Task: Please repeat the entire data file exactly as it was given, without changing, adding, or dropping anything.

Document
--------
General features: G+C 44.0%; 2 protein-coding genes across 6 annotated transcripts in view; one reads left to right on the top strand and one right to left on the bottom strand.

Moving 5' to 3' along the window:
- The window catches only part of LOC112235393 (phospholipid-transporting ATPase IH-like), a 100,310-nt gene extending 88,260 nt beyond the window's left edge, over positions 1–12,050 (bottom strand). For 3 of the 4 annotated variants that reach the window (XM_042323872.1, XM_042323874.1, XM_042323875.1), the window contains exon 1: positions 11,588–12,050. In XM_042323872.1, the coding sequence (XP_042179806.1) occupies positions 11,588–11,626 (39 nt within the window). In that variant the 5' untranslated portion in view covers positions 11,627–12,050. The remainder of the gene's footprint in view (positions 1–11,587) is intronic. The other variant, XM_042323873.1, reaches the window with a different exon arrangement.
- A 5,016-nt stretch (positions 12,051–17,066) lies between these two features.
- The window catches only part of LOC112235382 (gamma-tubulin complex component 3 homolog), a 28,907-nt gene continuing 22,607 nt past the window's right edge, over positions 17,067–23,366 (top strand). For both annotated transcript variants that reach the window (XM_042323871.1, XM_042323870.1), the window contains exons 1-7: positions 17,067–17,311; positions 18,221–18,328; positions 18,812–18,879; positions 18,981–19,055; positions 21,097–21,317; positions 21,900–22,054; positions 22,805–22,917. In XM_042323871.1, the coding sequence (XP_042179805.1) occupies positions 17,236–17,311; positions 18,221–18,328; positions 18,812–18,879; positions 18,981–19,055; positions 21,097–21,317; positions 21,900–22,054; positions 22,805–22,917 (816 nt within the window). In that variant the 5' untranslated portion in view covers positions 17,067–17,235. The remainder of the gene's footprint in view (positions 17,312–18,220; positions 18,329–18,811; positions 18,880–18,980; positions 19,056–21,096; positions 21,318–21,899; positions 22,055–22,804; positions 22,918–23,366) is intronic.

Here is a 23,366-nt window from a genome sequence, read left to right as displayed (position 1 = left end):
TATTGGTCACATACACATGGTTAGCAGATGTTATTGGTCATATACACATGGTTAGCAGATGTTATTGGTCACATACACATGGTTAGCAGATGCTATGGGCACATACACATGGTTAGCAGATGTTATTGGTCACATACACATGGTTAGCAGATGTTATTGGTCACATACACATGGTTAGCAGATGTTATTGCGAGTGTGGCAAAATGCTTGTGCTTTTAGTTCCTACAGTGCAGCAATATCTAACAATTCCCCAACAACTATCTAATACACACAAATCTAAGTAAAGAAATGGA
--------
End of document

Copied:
General features: G+C 44.0%; 2 protein-coding genes across 6 annotated transcripts in view; one reads left to right on the top strand and one right to left on the bottom strand.

Moving 5' to 3' along the window:
- The window catches only part of LOC112235393 (phospholipid-transporting ATPase IH-like), a 100,310-nt gene extending 88,260 nt beyond the window's left edge, over positions 1–12,050 (bottom strand). For 3 of the 4 annotated variants that reach the window (XM_042323872.1, XM_042323874.1, XM_042323875.1), the window contains exon 1: positions 11,588–12,050. In XM_042323872.1, the coding sequence (XP_042179806.1) occupies positions 11,588–11,626 (39 nt within the window). In that variant the 5' untranslated portion in view covers positions 11,627–12,050. The remainder of the gene's footprint in view (positions 1–11,587) is intronic. The other variant, XM_042323873.1, reaches the window with a different exon arrangement.
- A 5,016-nt stretch (positions 12,051–17,066) lies between these two features.
- The window catches only part of LOC112235382 (gamma-tubulin complex component 3 homolog), a 28,907-nt gene continuing 22,607 nt past the window's right edge, over positions 17,067–23,366 (top strand). For both annotated transcript variants that reach the window (XM_042323871.1, XM_042323870.1), the window contains exons 1-7: positions 17,067–17,311; positions 18,221–18,328; positions 18,812–18,879; positions 18,981–19,055; positions 21,097–21,317; positions 21,900–22,054; positions 22,805–22,917. In XM_042323871.1, the coding sequence (XP_042179805.1) occupies positions 17,236–17,311; positions 18,221–18,328; positions 18,812–18,879; positions 18,981–19,055; positions 21,097–21,317; positions 21,900–22,054; positions 22,805–22,917 (816 nt within the window). In that variant the 5' untranslated portion in view covers positions 17,067–17,235. The remainder of the gene's footprint in view (positions 17,312–18,220; positions 18,329–18,811; positions 18,880–18,980; positions 19,056–21,096; positions 21,318–21,899; positions 22,055–22,804; positions 22,918–23,366) is intronic.

Here is a 23,366-nt window from a genome sequence, read left to right as displayed (position 1 = left end):
TATTGGTCACATACACATGGTTAGCAGATGTTATTGGTCATATACACATGGTTAGCAGATGTTATTGGTCACATACACATGGTTAGCAGATGCTATGGGCACATACACATGGTTAGCAGATGTTATTGGTCACATACACATGGTTAGCAGATGTTATTGGTCACATACACATGGTTAGCAGATGTTATTGCGAGTGTGGCAAAATGCTTGTGCTTTTAGTTCCTACAGTGCAGCAATATCTAACAATTCCCCAACAACTATCTAATACACACAAATCTAAGTAAAGAAATGGA